Artesia Technologies: Covering Your Assets

By Joshua Weinberger Print this article Print

Artesia Technologies knows about leveraging assets—analog as well as digital.

Artesia Technologies knows about leveraging assets—analog as well as digital. Clients are a vendor's treasured assets—and Artesia seems to manage them as expertly as its software manages the clients' intellectual property.

One aspect customers agree on is TEAMS' out-of-the-box functionality. AOL Time Warner's book group, for one, was pleased to find it needed very little modification.

Like AOL and Artesia's other clients, The Freedom Forum's media-oriented Newseum had sundry materials to organize—photos, newspapers, artifacts—and they were scattered. "We used to send out search parties crawling under desks to find what we were looking for," says Knowledge Applications Manager Mariel Galvan. But TEAMS, she says, "is great—it holds what you put in it, and it'll find what you've taught it to find."

One feature that even out-of-the-box users have found needed tweaking was the search function. DreamWorks' Craig Fujimoto, for example, simply turned off the "advanced search" function. His users also wanted a more straightforward way to get at the assets than the interface allowed.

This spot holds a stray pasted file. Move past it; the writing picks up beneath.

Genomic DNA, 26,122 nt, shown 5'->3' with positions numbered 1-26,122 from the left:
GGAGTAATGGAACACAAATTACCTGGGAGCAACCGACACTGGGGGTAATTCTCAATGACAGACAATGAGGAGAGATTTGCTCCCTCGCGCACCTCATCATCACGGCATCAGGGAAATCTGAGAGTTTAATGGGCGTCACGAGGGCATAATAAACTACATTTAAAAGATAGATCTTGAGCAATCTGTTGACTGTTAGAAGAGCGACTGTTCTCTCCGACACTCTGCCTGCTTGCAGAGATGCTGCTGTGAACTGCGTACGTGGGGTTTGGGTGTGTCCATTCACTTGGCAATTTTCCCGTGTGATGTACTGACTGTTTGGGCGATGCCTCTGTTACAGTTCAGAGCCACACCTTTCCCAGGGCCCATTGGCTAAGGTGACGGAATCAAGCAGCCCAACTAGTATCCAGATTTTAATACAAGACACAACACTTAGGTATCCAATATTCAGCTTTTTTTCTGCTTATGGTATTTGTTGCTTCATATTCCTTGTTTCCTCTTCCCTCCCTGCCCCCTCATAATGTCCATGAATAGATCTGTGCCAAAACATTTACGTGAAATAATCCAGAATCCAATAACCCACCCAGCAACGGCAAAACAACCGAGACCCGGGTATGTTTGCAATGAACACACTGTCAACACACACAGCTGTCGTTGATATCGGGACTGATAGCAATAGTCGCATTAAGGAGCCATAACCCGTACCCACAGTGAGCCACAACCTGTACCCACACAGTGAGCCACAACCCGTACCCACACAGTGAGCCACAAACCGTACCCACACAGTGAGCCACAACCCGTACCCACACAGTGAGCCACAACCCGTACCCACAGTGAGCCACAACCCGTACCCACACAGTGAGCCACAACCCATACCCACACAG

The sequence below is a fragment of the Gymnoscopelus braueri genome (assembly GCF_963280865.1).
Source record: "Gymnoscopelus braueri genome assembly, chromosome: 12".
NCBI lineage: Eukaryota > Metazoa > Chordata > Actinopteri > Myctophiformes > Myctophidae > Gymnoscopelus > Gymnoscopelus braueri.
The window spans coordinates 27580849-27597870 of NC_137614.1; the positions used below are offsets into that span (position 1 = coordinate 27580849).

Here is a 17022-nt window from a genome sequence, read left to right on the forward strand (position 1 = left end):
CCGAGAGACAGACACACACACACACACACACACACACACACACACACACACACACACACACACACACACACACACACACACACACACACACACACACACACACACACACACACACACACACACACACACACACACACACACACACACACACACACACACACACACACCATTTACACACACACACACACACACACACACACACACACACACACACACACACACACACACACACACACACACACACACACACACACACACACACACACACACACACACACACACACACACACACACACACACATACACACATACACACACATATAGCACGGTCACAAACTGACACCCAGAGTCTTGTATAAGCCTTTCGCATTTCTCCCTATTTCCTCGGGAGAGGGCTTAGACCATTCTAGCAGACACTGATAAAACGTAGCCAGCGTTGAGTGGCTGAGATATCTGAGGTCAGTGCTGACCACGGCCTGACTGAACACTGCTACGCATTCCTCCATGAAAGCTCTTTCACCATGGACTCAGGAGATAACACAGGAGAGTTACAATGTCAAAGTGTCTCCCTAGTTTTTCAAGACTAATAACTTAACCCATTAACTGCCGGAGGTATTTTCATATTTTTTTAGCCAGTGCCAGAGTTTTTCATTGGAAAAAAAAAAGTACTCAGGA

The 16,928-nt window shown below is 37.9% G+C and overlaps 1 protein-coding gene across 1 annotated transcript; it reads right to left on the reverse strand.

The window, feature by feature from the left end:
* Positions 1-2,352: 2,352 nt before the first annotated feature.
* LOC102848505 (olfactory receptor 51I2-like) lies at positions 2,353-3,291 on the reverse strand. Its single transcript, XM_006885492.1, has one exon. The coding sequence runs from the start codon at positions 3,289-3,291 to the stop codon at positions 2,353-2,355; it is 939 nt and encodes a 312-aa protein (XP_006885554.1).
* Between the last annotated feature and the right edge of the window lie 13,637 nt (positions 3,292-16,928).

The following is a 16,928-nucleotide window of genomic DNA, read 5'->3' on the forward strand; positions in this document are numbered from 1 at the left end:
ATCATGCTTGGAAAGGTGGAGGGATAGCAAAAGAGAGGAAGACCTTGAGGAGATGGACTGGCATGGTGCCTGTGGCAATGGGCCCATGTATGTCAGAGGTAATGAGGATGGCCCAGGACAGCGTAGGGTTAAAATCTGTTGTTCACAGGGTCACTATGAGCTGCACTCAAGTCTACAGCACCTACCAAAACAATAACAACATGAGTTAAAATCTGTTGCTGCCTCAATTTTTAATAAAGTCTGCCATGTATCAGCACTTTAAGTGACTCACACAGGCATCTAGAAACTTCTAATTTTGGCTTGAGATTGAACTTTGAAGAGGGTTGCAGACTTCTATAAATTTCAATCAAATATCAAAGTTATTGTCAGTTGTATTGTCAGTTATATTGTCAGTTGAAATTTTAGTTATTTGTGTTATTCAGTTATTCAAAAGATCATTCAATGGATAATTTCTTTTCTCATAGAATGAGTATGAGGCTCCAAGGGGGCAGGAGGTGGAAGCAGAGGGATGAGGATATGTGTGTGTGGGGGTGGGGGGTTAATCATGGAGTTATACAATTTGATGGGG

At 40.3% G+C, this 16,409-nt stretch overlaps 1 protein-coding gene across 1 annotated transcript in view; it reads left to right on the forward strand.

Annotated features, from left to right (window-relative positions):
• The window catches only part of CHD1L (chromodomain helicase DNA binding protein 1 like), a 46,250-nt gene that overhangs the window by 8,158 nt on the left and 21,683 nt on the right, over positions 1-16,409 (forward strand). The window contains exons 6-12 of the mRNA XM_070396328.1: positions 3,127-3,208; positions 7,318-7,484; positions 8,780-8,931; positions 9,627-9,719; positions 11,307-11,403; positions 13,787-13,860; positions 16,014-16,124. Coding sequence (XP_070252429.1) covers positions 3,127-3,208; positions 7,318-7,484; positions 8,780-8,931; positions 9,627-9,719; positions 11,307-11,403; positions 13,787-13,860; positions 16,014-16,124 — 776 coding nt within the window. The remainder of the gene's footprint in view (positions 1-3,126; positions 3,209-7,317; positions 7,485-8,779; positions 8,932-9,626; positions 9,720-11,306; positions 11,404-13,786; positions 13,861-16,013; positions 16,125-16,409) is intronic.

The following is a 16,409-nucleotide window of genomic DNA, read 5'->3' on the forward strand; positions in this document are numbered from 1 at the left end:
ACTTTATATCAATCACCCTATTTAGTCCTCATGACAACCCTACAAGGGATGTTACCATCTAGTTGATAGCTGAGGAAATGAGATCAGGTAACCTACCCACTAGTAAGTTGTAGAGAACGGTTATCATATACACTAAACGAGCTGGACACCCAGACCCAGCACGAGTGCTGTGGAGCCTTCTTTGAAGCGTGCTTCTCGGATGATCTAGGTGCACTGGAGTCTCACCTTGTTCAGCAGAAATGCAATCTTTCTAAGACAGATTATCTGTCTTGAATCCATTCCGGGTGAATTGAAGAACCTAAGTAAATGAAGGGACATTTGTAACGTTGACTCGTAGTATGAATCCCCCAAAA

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As with any content management system, the description of an asset—known as metadata—is occasionally a sticking point. Galvan learned that "not all metadata is created equal; some fields are more critical than others. The whole point is retrieval, so the most critical fields are those that will be searched."

Boston multimedia/broadcast outlet WGBH was initially concerned that the "original Web interface was developed for use on a PC," says Chief Technologist Dave MacCarn. "WGBH is primarily a Macintosh shop," he adds. In response to complaints that the interface wasn't intuitive enough, Artesia developed one offering clearer icons and better terminology.

While MacCarn appreciates Artesia's willingness to adopt his requests as enhancements to future releases, its development cycle "has not been as aggressive as we would like, which in some cases has caused us to extend our implementation schedule." Galvan, for her part, suggests "more coordination between support people and those who do customization would avoid some small missteps."

But all that pales before the fierce devotion users have to the system, and to Artesia itself. DaimlerChrysler's Bill Whedon found the company "more than accommodating, and software support excellent. They don't handcuff you to their support staff. It was like taking the training wheels off—but they were there if we needed them."

This article was originally published on 2003-02-01
Assistant Editor
After being on staff at The New Yorker for five years, Josh later traveled the world, hitting all seven continents in a single year. At Yale University, he majored in American Studies, English, and Theatre Studies.

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